There was a decidedly different reaction when I fell off King George's coffin. Once again, I found myself crippled by the weight of my history as my attempt to return home was seen as an omen. I had unwittingly signalled the beginning of the end of the current Royal line. It was ridiculous, and yet, sure enough, King Edward VIII's reign was short; he abdicated the throne within a year. I was but a mere pebble, but was believed to have usurped a King. My legend, as substantial as it already was, swelled exponentially.
All I had wanted to do was return home. There was no plan or design any grander than that. I had not set out to dethrone a King; I had merely taken advantage of a situation and followed my yearning. I had sensed an opportunity to return to the sanctity of the dirt, and I took it. As I sat in ceremonial piety on that coffin as it made its way across London, my purple light glistening against the grey streaky rain of a steely, sombre day, I looked out at the legions of guards and line after line of pristine soldiers, and I listened. The rhythm of their march pounded the ground in a dirge of solemn synchronicity.
The sound echoed across the sea of sodden souls, heads down, cold and stoic in their mourning. Beneath the tread of the army, I could sense the undulation of cobbles, feel their vibration, their kinship rising, calling to me, ringing through the wheels of the old gun carriage beneath the coffin where I sat. I felt myself begin to sway to the music, I could feel myself begin to move toward their song.
It was intoxicating. I have spent so much of my life cushioned by velvet, inside a glass prison, shielded from every element, locked securely inside a tower. To hear the music of life, to connect with the movement of earth, to vibrate once again within its judder... It was as though Mother Nature herself was calling me to return to her womb. As I swayed in the melancholy, I felt myself edge sideways, and as we rolled forward, I felt the cooling rush of emancipation in the breeze. I remember a lull and a lurch, and I lunged forward along with the crown into which I was glued. Together, we hit the cobbles in the street, and as I crashed against their resolve, I snapped myself free from the top of the crown and rolled with my sphere toward the gutter, toward freedom, toward home.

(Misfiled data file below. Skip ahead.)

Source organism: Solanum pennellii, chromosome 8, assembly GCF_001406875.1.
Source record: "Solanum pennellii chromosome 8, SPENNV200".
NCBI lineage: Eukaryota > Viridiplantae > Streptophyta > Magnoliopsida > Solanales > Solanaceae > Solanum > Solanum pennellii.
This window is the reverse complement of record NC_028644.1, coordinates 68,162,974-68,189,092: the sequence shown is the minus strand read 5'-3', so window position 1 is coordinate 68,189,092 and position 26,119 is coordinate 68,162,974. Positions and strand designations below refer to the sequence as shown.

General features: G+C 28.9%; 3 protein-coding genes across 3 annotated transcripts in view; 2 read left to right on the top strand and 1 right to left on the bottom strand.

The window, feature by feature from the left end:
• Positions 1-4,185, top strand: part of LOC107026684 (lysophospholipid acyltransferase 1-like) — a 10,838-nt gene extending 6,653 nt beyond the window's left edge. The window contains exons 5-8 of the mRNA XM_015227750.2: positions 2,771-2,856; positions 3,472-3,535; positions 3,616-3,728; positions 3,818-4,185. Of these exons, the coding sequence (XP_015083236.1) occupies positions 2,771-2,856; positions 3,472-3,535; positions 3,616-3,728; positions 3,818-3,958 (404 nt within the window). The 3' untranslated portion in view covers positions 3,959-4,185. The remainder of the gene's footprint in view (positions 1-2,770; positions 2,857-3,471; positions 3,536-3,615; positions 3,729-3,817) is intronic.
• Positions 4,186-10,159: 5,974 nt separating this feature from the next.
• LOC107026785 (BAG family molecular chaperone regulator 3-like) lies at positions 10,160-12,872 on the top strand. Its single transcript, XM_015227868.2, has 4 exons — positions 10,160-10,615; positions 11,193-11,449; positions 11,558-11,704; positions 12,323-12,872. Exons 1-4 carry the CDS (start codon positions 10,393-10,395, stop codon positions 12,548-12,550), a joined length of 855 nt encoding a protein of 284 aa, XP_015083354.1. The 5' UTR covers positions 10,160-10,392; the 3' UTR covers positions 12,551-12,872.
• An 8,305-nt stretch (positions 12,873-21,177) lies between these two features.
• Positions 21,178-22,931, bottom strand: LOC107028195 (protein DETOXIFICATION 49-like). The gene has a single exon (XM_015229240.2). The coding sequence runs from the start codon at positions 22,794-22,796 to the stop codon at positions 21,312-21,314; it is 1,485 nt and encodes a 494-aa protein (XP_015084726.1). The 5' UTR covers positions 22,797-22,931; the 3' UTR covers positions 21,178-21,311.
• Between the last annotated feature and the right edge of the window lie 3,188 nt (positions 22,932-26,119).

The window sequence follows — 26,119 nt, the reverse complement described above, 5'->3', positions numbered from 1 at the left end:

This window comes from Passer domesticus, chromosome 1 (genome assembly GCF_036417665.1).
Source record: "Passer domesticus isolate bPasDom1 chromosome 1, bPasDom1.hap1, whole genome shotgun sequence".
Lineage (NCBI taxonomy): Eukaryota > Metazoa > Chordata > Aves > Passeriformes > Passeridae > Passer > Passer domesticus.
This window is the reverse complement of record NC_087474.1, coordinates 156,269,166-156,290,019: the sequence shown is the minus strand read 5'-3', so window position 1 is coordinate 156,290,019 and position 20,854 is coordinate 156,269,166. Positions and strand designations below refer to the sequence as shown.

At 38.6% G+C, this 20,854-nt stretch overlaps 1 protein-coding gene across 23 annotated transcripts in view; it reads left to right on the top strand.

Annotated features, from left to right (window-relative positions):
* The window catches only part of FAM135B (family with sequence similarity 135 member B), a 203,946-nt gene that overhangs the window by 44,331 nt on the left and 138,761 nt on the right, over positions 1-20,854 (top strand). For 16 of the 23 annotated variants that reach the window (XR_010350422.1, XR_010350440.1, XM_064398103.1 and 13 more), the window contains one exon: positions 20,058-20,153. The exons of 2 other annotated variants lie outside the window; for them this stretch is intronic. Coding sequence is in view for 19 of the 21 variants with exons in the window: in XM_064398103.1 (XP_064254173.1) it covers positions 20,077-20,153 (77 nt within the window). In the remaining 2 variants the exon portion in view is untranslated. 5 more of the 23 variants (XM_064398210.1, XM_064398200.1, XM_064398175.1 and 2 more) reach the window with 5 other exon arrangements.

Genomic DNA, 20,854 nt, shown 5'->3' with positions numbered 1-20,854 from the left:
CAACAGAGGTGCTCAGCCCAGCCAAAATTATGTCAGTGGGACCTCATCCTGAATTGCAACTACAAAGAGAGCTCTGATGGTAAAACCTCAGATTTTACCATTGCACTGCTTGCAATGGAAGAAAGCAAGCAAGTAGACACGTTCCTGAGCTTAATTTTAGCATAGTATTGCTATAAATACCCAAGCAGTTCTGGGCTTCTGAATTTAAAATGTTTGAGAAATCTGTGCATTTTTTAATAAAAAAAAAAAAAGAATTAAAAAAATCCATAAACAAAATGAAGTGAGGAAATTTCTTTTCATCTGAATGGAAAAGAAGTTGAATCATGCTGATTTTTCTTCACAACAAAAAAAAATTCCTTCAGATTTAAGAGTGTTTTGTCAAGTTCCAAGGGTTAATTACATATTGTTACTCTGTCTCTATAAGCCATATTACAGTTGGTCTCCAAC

If I could have, I would have squealed in agony as the guardsman wrenched me out of that stinking darkness. I felt the memory of my first unearthing sting in the sweat of their panicked hands as they rummaged in the muck around me. As they wrenched me out, dripping in earth's cold nectar, frustrated by how swiftly they cleaned me, I knew it would be a long time until I had the opportunity to break for freedom again.
I was right.
I have opened Parliament numerous times and coronations have come and gone, and a Queen has been laid to rest, and throughout it all, I have never been as securely flaunted. There are no longer any cobbles to rumble my carriage, the guards are trained to an exacting rod-like standard, and advances in technology have solidified my purple hues into this crown with a tightness I have never before known or even thought possible. There are no weaknesses or cracks anywhere, and I am sorry to say, I can see no future opportunity for the dark or the dirt to get in.
About the Creator
Warm-blooded vertebrate, domesticated with a preference for the wild. Howls at the moon and forages on the dark side of it. Laughs like a hyena. Fuelled by good times and fairy dust. Writes obsessively with no holes barred.
Excellent work. Looking forward to reading more!
Compelling and original writing
Creative use of language & vocab
Original narrative & well developed characters